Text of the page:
27 January 2009 00:03 [Source: ICIS news]
SAN FRANCISCO (ICIS news)--When more than 4,000 representatives of the fine and specialty chemical sectors meet this week in San Francisco for the Informex USA trade show, the main topic of discussion will be the uncertain outlook for 2009.
Industry sentiment was somewhat brighter last January, when Informex was held in ?xml:namespace>
Even then, however, SOCMA president Joe Acker expressed concern that a recession might be on the horizon, saying, “I wonder if we did the survey a week ago if we’d get the same results.”
The trade association will release its latest survey of members at the trade show later this week, but it is already clear that the mood has changed.
As they mix and mingle, attendees will be looking for some sense of how demand will develop in the year ahead, according to Georg Weichselbaumer, managing director of WeylChem, a German contract manufacturer with sites in Griesheim, Germany, and Elgin, South Carolina.
“Customers who have built up inventory are now reducing that inventory,” Weichselbaumer said, “so that the underlying demand may not be visible, certainly not to us, and maybe not even to our customers.”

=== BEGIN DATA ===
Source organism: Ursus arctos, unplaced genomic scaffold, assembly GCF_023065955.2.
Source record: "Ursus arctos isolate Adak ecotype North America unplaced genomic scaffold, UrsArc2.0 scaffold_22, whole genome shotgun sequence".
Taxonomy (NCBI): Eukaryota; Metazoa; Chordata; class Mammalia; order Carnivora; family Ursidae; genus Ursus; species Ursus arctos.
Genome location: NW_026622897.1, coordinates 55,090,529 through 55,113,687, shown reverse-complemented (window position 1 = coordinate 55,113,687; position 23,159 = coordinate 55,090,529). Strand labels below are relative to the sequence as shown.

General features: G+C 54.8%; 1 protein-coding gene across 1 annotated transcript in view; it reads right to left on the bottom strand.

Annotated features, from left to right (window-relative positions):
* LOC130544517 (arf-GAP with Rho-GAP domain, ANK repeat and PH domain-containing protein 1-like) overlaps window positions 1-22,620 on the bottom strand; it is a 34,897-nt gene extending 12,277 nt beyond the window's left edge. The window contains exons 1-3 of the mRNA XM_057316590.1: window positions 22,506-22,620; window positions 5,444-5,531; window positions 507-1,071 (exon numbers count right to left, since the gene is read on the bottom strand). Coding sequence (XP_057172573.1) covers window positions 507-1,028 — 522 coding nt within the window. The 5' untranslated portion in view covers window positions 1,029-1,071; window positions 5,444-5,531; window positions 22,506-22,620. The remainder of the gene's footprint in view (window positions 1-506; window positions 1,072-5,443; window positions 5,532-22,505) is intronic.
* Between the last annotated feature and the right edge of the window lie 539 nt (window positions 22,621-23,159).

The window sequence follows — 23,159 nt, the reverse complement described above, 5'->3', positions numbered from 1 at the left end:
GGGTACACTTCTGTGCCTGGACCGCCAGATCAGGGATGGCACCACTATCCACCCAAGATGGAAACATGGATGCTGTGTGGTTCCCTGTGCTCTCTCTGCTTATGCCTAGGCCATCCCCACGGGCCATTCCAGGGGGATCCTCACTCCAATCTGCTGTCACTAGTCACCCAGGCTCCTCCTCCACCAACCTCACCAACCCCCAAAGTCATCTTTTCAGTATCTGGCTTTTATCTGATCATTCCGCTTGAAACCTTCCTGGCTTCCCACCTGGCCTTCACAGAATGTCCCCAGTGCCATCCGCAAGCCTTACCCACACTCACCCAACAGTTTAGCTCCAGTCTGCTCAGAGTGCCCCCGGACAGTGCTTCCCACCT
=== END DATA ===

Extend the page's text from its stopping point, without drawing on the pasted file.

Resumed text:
Weichselbaumer said he also wanted to get a better idea of cash availability and cash flow among both customers and competitors.
“Managing cash is one of the biggest tasks in front of us for the year,” he remarked.
Demand from the agrochemical industry remains high, although an extended recession could hurt high-end products, said Weichselbaumer. Demand from the pharmaceutical sector remains unaffected by the slowdown. Other markets have been more difficult, however. For example, customers who sell into the automotive industry have seen demand fall up to 30%.
John Wetzel, WeylChem’s director, marketing and sales, NAFTA and vice chairman of SOCMA’s Informex Committee, suggested that there might be opportunities associated with the difficult conditions.
“This is a really tight credit environment, and I think there’s going to be more consolidation” said Wetzel. “Certainly some companies are going to go out of business. They will leave some business on the table, and someone’s going to have to do that.”
He also noted that customers who put off planned capital investments might also be more likely to outsource.
Wetzel said the case for attending Informex was stronger than ever, given the need to cut costs.
“It continues to be a meeting show,” he pointed out. “It’s probably a cost saver because instead of visiting a number of customers separately, you can do it all in one place. The other advantage is that you’re among many people, including your competitors, so there’s a huge networking opportunity.”
Attendees will also have the opportunity to attend a Biotech Breakfast Briefing on Wednesday and a Green Chemistry Breakfast Briefing on Thursday.
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